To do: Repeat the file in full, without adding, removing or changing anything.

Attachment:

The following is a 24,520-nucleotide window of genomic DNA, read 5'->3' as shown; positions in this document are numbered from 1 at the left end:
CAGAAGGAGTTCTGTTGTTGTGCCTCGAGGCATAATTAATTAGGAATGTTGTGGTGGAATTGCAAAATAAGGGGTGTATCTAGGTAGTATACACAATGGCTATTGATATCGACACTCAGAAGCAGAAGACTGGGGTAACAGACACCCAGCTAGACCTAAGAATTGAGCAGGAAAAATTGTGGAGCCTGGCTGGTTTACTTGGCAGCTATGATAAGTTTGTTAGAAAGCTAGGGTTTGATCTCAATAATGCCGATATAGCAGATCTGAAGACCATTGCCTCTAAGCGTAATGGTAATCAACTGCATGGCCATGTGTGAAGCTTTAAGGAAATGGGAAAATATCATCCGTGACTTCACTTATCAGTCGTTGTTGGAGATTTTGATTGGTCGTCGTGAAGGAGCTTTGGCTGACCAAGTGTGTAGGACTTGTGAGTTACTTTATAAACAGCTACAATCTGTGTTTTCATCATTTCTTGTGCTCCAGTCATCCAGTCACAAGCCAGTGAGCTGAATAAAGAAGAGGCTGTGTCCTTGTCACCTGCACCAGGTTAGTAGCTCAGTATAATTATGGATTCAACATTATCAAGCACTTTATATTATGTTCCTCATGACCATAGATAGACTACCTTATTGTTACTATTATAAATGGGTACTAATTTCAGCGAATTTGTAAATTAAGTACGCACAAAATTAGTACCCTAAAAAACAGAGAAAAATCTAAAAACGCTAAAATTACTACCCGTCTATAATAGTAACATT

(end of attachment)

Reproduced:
The following is a 24,520-nucleotide window of genomic DNA, read 5'->3' as shown; positions in this document are numbered from 1 at the left end:
CAGAAGGAGTTCTGTTGTTGTGCCTCGAGGCATAATTAATTAGGAATGTTGTGGTGGAATTGCAAAATAAGGGGTGTATCTAGGTAGTATACACAATGGCTATTGATATCGACACTCAGAAGCAGAAGACTGGGGTAACAGACACCCAGCTAGACCTAAGAATTGAGCAGGAAAAATTGTGGAGCCTGGCTGGTTTACTTGGCAGCTATGATAAGTTTGTTAGAAAGCTAGGGTTTGATCTCAATAATGCCGATATAGCAGATCTGAAGACCATTGCCTCTAAGCGTAATGGTAATCAACTGCATGGCCATGTGTGAAGCTTTAAGGAAATGGGAAAATATCATCCGTGACTTCACTTATCAGTCGTTGTTGGAGATTTTGATTGGTCGTCGTGAAGGAGCTTTGGCTGACCAAGTGTGTAGGACTTGTGAGTTACTTTATAAACAGCTACAATCTGTGTTTTCATCATTTCTTGTGCTCCAGTCATCCAGTCACAAGCCAGTGAGCTGAATAAAGAAGAGGCTGTGTCCTTGTCACCTGCACCAGGTTAGTAGCTCAGTATAATTATGGATTCAACATTATCAAGCACTTTATATTATGTTCCTCATGACCATAGATAGACTACCTTATTGTTACTATTATAAATGGGTACTAATTTCAGCGAATTTGTAAATTAAGTACGCACAAAATTAGTACCCTAAAAAACAGAGAAAAATCTAAAAACGCTAAAATTACTACCCGTCTATAATAGTAACATT